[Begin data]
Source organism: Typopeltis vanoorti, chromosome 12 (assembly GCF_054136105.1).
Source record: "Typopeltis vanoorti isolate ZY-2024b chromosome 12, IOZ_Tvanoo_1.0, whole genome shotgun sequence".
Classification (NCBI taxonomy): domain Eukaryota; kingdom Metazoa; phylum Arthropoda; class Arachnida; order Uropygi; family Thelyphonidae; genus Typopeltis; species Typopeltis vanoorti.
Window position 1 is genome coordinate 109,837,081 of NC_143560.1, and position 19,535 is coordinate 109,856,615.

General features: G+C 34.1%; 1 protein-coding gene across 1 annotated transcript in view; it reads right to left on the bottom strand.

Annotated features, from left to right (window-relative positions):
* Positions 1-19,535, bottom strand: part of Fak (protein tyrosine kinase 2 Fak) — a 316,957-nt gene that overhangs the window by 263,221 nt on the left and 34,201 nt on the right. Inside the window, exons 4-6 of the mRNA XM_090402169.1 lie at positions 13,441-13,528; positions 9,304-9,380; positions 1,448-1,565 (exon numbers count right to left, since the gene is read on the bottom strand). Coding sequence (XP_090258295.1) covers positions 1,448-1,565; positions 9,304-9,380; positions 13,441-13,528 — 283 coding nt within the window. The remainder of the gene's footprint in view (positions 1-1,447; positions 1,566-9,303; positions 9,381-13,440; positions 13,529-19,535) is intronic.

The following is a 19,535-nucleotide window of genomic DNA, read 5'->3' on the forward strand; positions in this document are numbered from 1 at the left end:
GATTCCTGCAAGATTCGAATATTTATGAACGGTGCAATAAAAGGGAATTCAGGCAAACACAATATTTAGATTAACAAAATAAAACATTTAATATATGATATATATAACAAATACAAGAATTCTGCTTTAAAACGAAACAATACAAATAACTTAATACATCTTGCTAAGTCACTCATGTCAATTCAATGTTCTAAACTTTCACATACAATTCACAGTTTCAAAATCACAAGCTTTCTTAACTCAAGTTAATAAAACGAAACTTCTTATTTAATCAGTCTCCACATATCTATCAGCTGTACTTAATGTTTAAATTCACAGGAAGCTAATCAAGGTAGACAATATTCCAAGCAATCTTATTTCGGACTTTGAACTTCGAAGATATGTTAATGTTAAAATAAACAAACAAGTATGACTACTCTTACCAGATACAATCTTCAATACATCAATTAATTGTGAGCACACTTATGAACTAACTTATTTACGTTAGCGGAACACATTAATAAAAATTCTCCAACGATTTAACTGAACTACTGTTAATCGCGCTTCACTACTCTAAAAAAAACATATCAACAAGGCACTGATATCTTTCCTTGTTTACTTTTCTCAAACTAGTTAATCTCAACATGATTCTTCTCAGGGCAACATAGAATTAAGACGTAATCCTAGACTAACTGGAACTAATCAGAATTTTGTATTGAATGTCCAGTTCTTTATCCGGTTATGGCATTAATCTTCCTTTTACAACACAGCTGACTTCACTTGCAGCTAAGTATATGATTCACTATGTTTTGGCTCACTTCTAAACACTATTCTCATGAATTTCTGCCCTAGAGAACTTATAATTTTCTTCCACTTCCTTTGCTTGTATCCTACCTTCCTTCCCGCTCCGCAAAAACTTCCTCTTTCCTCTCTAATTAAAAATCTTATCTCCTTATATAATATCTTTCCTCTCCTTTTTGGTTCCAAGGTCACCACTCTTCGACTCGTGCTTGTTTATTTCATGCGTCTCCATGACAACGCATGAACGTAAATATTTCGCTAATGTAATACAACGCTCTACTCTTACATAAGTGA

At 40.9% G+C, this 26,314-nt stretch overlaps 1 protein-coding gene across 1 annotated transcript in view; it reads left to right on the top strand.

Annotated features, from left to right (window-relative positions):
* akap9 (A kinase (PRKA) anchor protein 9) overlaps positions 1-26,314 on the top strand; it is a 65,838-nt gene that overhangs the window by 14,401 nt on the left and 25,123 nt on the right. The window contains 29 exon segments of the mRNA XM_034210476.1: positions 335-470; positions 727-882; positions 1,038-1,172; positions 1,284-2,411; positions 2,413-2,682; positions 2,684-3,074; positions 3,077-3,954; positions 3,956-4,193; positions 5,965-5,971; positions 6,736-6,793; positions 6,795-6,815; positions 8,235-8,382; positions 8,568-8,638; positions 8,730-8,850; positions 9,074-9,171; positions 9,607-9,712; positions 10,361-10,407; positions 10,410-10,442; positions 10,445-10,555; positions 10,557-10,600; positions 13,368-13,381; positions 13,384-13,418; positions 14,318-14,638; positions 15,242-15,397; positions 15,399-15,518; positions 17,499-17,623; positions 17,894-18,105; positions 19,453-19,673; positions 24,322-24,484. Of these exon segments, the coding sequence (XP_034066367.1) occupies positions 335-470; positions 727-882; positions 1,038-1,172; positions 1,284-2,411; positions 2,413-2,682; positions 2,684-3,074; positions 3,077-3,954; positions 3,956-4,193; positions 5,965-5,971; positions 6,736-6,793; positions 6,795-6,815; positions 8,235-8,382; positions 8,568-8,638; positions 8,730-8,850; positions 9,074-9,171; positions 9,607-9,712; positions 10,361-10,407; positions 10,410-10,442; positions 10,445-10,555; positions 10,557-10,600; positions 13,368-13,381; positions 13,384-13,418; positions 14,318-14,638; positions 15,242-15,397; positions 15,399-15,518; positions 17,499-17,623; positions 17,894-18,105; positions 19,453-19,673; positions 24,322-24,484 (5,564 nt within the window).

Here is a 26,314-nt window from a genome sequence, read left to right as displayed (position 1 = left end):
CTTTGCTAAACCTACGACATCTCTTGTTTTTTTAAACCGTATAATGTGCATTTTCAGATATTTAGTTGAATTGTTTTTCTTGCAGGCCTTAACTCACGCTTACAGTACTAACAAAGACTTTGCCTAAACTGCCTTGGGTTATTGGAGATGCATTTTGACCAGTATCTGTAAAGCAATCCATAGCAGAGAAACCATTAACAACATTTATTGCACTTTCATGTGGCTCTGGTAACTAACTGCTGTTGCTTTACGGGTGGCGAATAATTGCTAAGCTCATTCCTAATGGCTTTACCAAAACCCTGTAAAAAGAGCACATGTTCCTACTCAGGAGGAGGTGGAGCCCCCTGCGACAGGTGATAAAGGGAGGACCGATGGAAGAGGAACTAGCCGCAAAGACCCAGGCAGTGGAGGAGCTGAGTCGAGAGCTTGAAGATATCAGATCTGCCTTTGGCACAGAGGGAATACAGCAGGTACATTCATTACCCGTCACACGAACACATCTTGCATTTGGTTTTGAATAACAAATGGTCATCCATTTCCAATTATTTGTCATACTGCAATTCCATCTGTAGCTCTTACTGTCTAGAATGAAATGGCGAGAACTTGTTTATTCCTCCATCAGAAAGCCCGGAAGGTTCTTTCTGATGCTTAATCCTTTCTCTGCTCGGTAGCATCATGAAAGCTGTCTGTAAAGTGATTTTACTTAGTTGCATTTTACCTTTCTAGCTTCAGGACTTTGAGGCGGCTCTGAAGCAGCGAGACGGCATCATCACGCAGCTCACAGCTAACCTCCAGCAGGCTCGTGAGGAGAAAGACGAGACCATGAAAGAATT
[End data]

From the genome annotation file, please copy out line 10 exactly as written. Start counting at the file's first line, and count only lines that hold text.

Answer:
At 40.9% G+C, this 26,314-nt stretch overlaps 1 protein-coding gene across 1 annotated transcript in view; it reads left to right on the top strand.